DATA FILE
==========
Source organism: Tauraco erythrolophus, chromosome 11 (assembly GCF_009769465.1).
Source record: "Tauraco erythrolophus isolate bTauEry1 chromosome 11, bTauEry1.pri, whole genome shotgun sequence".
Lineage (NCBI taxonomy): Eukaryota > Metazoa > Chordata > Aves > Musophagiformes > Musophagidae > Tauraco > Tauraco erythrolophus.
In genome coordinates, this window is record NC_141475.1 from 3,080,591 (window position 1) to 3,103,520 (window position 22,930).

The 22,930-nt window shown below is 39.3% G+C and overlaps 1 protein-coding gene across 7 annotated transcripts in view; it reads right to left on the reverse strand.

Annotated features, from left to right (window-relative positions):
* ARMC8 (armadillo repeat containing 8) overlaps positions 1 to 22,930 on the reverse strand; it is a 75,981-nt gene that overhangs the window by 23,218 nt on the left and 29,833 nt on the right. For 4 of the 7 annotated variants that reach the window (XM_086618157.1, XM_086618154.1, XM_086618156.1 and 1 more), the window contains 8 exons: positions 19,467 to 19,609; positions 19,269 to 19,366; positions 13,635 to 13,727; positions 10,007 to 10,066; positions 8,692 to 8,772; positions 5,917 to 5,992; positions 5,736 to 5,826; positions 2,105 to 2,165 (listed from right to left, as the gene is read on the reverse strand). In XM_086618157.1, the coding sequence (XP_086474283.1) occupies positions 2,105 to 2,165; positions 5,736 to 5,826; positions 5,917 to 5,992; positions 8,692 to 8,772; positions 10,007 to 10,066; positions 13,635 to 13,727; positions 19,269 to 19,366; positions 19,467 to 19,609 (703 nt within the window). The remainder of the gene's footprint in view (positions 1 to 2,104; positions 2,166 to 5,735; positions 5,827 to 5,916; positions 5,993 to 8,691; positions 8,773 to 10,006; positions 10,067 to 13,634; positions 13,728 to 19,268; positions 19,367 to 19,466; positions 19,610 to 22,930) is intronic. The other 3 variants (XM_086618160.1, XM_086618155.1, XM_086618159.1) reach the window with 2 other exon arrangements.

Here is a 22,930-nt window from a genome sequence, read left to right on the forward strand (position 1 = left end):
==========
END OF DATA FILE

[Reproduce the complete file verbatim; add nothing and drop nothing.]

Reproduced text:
Source organism: Tauraco erythrolophus, chromosome 11 (assembly GCF_009769465.1).
Source record: "Tauraco erythrolophus isolate bTauEry1 chromosome 11, bTauEry1.pri, whole genome shotgun sequence".
Lineage (NCBI taxonomy): Eukaryota > Metazoa > Chordata > Aves > Musophagiformes > Musophagidae > Tauraco > Tauraco erythrolophus.
In genome coordinates, this window is record NC_141475.1 from 3,080,591 (window position 1) to 3,103,520 (window position 22,930).

The 22,930-nt window shown below is 39.3% G+C and overlaps 1 protein-coding gene across 7 annotated transcripts in view; it reads right to left on the reverse strand.

Annotated features, from left to right (window-relative positions):
* ARMC8 (armadillo repeat containing 8) overlaps positions 1 to 22,930 on the reverse strand; it is a 75,981-nt gene that overhangs the window by 23,218 nt on the left and 29,833 nt on the right. For 4 of the 7 annotated variants that reach the window (XM_086618157.1, XM_086618154.1, XM_086618156.1 and 1 more), the window contains 8 exons: positions 19,467 to 19,609; positions 19,269 to 19,366; positions 13,635 to 13,727; positions 10,007 to 10,066; positions 8,692 to 8,772; positions 5,917 to 5,992; positions 5,736 to 5,826; positions 2,105 to 2,165 (listed from right to left, as the gene is read on the reverse strand). In XM_086618157.1, the coding sequence (XP_086474283.1) occupies positions 2,105 to 2,165; positions 5,736 to 5,826; positions 5,917 to 5,992; positions 8,692 to 8,772; positions 10,007 to 10,066; positions 13,635 to 13,727; positions 19,269 to 19,366; positions 19,467 to 19,609 (703 nt within the window). The remainder of the gene's footprint in view (positions 1 to 2,104; positions 2,166 to 5,735; positions 5,827 to 5,916; positions 5,993 to 8,691; positions 8,773 to 10,006; positions 10,067 to 13,634; positions 13,728 to 19,268; positions 19,367 to 19,466; positions 19,610 to 22,930) is intronic. The other 3 variants (XM_086618160.1, XM_086618155.1, XM_086618159.1) reach the window with 2 other exon arrangements.

Here is a 22,930-nt window from a genome sequence, read left to right on the forward strand (position 1 = left end):